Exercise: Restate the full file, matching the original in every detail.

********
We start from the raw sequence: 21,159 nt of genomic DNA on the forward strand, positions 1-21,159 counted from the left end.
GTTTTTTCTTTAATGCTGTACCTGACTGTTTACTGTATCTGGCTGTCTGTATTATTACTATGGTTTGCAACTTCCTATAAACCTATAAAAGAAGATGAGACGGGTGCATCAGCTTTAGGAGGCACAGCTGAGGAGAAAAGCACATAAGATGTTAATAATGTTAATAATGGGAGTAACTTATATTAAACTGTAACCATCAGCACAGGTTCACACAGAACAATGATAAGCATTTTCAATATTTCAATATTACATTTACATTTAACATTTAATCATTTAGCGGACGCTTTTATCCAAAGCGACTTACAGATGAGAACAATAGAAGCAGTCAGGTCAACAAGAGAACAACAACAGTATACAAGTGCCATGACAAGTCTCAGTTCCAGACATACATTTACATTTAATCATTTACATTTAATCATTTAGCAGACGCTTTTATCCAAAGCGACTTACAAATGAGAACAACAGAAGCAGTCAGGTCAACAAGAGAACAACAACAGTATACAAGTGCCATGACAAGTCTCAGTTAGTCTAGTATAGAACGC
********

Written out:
We start from the raw sequence: 21,159 nt of genomic DNA on the forward strand, positions 1-21,159 counted from the left end.
GTTTTTTCTTTAATGCTGTACCTGACTGTTTACTGTATCTGGCTGTCTGTATTATTACTATGGTTTGCAACTTCCTATAAACCTATAAAAGAAGATGAGACGGGTGCATCAGCTTTAGGAGGCACAGCTGAGGAGAAAAGCACATAAGATGTTAATAATGTTAATAATGGGAGTAACTTATATTAAACTGTAACCATCAGCACAGGTTCACACAGAACAATGATAAGCATTTTCAATATTTCAATATTACATTTACATTTAACATTTAATCATTTAGCGGACGCTTTTATCCAAAGCGACTTACAGATGAGAACAATAGAAGCAGTCAGGTCAACAAGAGAACAACAACAGTATACAAGTGCCATGACAAGTCTCAGTTCCAGACATACATTTACATTTAATCATTTACATTTAATCATTTAGCAGACGCTTTTATCCAAAGCGACTTACAAATGAGAACAACAGAAGCAGTCAGGTCAACAAGAGAACAACAACAGTATACAAGTGCCATGACAAGTCTCAGTTAGTCTAGTATAGAACGC